These residents had embraced solar power – a distributed, renewable energy technology that complements traditional grid electricity.
So resilient is solar, in fact, that after the storm, ISO New England – the agency responsible for monitoring New Jersey’s electric power generation and transmission system – reported zero complaints of any major damage to solar facilities resulting from the hurricane.
If a few solar panels break, the system still remains operational. Contrast this with major power stations where one broken widget can bring the entire grid down. In some cases, power failures can lead to much worse than loss of electricity, which explains why New Jersey deliberately shut down some of its nuclear power stations in anticipation of Hurricane Sandy.
This redundant, distributed model also applies to food production.
By harvesting local crops with local resources, communities become less dependent on global supply chains. International produce is always there if you want it. But by developing sources closer to home, you have more options in the event of a drought in your backyard or a hurricane on the other side of the world.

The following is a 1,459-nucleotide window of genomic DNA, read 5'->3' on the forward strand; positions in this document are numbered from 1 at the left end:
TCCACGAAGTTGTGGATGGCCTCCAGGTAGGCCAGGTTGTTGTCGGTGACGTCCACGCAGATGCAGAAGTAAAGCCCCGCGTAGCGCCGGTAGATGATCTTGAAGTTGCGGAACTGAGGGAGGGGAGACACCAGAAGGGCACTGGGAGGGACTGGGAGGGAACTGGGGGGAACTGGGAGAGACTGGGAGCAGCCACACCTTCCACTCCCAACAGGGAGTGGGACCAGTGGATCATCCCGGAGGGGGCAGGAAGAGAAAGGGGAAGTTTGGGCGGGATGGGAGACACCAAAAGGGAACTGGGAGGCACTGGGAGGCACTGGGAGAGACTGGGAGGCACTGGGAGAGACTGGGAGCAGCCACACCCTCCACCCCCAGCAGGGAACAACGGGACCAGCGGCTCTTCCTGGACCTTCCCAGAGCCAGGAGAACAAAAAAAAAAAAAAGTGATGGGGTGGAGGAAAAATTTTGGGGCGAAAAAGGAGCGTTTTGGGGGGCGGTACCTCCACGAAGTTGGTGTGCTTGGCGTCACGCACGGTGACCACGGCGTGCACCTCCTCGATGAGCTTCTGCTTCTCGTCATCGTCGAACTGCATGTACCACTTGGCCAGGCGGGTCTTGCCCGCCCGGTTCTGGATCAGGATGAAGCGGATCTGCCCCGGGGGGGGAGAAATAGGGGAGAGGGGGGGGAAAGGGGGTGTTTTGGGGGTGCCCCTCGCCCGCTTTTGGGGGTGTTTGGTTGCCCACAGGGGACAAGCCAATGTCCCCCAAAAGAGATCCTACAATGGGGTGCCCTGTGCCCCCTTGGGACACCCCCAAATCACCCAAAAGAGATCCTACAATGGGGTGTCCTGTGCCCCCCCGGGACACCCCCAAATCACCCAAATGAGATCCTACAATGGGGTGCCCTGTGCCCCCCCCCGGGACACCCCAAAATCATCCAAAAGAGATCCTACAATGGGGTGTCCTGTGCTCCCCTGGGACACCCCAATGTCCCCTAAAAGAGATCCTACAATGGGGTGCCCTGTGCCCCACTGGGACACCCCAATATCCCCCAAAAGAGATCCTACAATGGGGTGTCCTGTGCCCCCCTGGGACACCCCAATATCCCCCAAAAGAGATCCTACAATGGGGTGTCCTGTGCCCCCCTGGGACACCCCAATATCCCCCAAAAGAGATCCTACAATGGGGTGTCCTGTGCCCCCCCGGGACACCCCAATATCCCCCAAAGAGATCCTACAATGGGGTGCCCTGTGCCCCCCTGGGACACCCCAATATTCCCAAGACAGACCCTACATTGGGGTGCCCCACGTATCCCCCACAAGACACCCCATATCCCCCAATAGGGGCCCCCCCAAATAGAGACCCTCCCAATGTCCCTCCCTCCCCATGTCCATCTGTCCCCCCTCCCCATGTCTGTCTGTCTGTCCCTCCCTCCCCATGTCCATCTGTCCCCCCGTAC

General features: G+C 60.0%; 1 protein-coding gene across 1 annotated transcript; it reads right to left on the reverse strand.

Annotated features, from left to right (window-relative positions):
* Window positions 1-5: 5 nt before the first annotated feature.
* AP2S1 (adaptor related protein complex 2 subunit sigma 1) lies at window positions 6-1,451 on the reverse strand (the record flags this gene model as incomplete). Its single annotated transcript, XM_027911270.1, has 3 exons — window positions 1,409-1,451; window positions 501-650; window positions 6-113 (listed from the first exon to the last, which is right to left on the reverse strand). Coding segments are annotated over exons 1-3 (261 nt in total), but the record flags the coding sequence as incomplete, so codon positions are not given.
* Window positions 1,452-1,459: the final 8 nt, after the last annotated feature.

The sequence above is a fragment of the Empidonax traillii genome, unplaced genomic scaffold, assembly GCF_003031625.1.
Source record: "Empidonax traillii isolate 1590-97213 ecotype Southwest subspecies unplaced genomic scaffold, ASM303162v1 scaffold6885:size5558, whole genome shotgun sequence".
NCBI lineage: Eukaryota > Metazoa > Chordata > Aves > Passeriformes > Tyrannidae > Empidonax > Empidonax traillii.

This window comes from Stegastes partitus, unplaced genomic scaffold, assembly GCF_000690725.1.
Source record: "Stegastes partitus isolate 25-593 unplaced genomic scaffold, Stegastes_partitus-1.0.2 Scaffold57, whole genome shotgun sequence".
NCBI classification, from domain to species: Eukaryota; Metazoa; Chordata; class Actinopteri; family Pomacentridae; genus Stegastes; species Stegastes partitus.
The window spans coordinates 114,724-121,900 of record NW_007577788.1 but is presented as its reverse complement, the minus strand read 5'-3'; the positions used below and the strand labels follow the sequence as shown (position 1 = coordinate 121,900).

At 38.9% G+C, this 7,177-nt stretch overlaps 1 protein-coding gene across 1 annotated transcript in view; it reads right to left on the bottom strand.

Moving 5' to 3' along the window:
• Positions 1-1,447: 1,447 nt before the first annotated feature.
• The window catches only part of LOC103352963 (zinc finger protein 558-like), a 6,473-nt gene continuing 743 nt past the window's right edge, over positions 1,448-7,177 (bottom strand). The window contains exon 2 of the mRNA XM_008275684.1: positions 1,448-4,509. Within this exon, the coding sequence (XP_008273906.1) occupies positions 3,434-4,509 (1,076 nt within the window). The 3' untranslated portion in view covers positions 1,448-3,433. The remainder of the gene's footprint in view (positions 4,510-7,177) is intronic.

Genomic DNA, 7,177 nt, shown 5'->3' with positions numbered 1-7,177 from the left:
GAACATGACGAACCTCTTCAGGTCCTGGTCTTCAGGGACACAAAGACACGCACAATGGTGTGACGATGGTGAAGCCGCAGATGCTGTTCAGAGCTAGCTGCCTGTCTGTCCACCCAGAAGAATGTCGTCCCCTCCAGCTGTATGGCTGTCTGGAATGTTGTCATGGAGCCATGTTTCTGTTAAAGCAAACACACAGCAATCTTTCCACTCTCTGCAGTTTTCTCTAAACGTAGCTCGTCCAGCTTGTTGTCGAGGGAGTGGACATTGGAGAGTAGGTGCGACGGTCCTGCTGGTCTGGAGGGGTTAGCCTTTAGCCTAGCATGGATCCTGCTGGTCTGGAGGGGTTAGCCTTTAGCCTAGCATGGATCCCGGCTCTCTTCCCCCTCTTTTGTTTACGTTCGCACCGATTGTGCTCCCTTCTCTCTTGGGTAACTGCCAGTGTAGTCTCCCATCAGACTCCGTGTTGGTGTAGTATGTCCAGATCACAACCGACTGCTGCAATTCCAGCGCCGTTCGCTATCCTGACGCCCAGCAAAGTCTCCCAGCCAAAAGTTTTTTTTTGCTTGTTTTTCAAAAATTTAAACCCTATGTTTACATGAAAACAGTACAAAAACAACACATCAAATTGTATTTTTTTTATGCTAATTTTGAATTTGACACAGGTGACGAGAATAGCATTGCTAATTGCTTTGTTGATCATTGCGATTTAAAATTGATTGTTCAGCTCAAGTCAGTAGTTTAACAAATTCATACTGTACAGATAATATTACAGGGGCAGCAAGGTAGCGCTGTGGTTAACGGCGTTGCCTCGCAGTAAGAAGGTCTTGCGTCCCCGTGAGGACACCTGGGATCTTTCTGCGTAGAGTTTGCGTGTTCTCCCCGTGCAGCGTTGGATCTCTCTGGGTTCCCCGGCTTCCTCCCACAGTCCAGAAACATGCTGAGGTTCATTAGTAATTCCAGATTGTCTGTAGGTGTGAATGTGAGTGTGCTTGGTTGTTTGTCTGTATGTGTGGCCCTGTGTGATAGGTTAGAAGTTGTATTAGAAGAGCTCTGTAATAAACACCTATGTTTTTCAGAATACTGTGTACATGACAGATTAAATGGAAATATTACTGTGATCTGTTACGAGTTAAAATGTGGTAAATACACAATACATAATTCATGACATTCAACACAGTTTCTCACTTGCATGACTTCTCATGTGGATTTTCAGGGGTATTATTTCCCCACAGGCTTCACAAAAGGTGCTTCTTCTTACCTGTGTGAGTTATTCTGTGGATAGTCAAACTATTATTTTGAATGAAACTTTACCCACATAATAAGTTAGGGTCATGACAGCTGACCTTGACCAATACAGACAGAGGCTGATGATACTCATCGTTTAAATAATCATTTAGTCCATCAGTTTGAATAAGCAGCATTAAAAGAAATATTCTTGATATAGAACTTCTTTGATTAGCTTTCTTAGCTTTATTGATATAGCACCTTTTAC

Curing the Disease & Treating the Symptoms – Why Sustainability Matters
At Re-Nuble, we specialize in developing sustainability programs to combat the grave environmental challenges we face as a planet. We remain singularly focused on treating the underlying causes of climate change.
But in Sandy’s aftermath, it’s become clear that this approach to sustainability offers many of the same benefits that VC bloggers in New York enjoy when they put their data in the clouds.
Not only does our Green Back Approach help reverse global warming, but it also limits the impact of erratic weather changes. By developing local recycling facilities that transform organic waste into renewable energy and green fertilizer, we help communities continue thriving even when confronted with supply chain interruptions thousands of miles away.